Belfast Telegraph

Saturday 12 July 2014

O'Driscoll handed three-week ban over stamp

ROME, ITALY - MARCH 16:  Brian O'Driscoll of Ireland sits in the sin bin during the RBX Six Nations match between Italy and Ireland at Stadio Olimpico on March 16, 2013 in Rome, Italy.  (Photo by Tom Shaw/Getty Images)
ROME, ITALY - MARCH 16: Brian O'Driscoll of Ireland sits in the sin bin during the RBX Six Nations match between Italy and Ireland at Stadio Olimpico on March 16, 2013 in Rome, Italy. (Photo by Tom Shaw/Getty Images)

Brian O'Driscoll has been given a three-week suspension for his stamp on Italy's Simone Favaro in Ireland's RBS 6 Nations defeat in Rome.

An independent Six Nations disciplinary committee convened in London today decided the offence was in the mid-range of severity, but deducted two weeks on account of his "exemplary previous playing and disciplinary record".

The 34-year-old will miss Leinster's Amlin Challenge Cup quarter-final against Wasps on April 5 but his ban expires three days later, making him available for the latter stages of the RaboDirect PRO12 title push.

O'Driscoll, playing in what is thought to have been his 125th and final Test for Ireland, was sent to the sin-bin for only the second time in his 14-year professional career in the 22-15 loss at the Stadio Olimpico.

The 34-year-old lifted his right leg and brought it down on to the chest of Favaro, the Italy openside, who yelled out in pain.

At today's hearing, the 2005 Lions captain admitted he had committed an act of foul play but denied it warranted a red card.

The disciplinary committee, chaired by Robert Williams of Wales, however, upheld the citing complaint and decided the offence should have been punished with a sending off.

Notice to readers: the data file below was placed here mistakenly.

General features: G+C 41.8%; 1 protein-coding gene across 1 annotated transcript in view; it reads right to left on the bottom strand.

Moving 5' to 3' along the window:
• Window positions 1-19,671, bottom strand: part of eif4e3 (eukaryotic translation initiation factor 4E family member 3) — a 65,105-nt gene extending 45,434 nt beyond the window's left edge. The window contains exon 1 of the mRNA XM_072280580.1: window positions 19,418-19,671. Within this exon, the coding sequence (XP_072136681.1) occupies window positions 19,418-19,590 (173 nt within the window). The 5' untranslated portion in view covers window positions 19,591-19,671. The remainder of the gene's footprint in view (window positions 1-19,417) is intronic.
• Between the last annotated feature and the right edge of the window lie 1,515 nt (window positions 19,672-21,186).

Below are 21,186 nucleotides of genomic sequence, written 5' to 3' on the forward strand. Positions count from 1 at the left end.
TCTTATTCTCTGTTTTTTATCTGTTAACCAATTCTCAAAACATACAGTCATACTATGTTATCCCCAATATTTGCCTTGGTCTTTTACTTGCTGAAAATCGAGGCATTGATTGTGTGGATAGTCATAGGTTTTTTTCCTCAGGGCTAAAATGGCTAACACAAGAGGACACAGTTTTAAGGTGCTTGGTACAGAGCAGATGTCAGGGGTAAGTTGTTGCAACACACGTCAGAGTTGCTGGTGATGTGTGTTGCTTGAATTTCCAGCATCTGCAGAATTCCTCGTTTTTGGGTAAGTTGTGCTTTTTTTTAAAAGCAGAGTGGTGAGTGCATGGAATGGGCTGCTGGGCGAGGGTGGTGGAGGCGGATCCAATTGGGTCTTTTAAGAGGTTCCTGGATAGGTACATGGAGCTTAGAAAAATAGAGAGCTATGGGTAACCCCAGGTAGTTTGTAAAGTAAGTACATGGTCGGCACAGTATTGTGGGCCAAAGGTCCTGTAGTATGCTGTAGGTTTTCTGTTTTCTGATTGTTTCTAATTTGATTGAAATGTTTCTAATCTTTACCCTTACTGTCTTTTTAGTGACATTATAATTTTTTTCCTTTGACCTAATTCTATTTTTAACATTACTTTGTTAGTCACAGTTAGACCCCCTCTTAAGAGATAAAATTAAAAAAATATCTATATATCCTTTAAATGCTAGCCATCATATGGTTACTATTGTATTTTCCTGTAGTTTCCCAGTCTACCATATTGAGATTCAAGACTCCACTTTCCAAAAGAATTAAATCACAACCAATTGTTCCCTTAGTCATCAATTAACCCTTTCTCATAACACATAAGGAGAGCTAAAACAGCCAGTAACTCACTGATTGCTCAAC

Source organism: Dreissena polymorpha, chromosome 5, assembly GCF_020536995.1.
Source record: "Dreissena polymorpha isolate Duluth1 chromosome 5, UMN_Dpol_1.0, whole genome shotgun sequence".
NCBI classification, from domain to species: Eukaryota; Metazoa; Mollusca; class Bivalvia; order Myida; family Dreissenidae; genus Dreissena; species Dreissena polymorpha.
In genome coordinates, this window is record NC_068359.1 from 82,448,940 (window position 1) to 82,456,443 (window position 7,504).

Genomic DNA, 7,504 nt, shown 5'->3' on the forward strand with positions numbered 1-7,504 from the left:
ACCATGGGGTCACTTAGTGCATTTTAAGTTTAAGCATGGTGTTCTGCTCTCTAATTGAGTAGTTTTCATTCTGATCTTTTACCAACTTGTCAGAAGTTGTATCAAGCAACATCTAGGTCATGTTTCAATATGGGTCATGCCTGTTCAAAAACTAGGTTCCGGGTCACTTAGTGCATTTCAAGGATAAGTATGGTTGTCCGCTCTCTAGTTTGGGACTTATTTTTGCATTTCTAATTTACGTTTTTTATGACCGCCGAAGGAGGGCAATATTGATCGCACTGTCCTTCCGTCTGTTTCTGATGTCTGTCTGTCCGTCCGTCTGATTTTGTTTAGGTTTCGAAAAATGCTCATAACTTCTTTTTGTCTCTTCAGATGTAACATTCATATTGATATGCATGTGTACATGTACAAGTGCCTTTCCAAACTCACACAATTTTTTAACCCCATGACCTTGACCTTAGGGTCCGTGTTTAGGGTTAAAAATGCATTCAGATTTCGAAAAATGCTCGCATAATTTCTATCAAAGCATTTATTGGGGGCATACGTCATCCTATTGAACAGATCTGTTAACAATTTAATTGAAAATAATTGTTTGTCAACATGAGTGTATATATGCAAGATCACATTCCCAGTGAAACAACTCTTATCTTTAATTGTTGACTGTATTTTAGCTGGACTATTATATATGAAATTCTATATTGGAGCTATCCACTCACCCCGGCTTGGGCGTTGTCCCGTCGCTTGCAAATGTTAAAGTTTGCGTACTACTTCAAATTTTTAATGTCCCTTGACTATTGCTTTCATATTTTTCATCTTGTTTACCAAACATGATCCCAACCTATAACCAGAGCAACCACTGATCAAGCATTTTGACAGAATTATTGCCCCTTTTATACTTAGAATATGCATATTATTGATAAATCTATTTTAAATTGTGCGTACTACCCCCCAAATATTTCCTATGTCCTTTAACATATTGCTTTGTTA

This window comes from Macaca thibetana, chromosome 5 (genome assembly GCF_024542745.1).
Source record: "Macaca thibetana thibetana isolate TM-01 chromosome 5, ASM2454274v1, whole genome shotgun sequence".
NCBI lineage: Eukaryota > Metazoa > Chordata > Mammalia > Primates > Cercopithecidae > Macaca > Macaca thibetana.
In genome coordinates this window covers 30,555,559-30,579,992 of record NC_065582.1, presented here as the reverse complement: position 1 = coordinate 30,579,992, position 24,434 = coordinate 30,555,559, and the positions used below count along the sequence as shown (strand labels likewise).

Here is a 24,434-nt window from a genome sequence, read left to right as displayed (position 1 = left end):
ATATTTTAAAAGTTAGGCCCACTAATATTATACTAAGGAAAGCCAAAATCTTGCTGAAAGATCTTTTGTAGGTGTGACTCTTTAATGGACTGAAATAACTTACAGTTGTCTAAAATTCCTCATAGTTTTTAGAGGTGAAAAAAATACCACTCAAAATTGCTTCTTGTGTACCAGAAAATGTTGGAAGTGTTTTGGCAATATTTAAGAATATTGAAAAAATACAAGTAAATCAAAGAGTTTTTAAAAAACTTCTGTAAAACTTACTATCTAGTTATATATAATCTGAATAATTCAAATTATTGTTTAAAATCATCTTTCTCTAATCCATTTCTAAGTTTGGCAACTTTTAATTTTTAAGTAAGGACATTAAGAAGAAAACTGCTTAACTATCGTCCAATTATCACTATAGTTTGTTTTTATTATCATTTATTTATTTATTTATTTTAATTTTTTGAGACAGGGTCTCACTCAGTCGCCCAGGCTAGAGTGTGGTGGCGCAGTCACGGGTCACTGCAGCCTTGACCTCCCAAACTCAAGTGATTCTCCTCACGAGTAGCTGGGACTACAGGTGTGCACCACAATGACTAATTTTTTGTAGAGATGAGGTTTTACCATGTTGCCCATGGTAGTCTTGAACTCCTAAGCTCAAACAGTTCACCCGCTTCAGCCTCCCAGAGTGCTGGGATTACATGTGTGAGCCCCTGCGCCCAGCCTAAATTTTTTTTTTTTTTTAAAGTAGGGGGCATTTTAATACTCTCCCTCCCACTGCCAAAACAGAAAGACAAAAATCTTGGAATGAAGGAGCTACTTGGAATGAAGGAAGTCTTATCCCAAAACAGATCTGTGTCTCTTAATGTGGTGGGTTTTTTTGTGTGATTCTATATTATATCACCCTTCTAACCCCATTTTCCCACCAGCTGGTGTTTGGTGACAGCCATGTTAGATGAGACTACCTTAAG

A statement released by tournament organisers read: "In applying the sanction, it was considered that the stamp, contrary to Law 10.4(b), was in the mid range of the IRB's sanctions for the type of offence.

"After hearing from Brian O'Driscoll and his representatives, a reduction of two weeks of mitigation was allowed, particularly taking into account the player's exemplary previous playing and disciplinary record.

"Brian O'Driscoll is suspended until 8 April 2013 and has the right of appeal."

The act was out of character for O'Driscoll and was evidence of his frustration, as Ireland slumped to a first Six Nations defeat by Italy and their worst championship performance since 1999.

If Saturday's encounter in Rome is to be his final match, a yellow card and dismal loss is not the way the finest player his country has produced would have liked to have bowed out.

O'Driscoll's contract expires in the summer and while publicly he has stated he is undecided over his future, it is thought that in private he views the forthcoming British & Irish Lions tour as his farewell.

It will be his fourth tour with the Lions and a Test series victory over Australia would offer a fitting farewell for one of the game's greatest players.

The attrition rate of recent matches has taken its toll - against France alone he was concussed and sustained a lacerated ear and dead leg - while ankle surgery forced him to miss the autumn.

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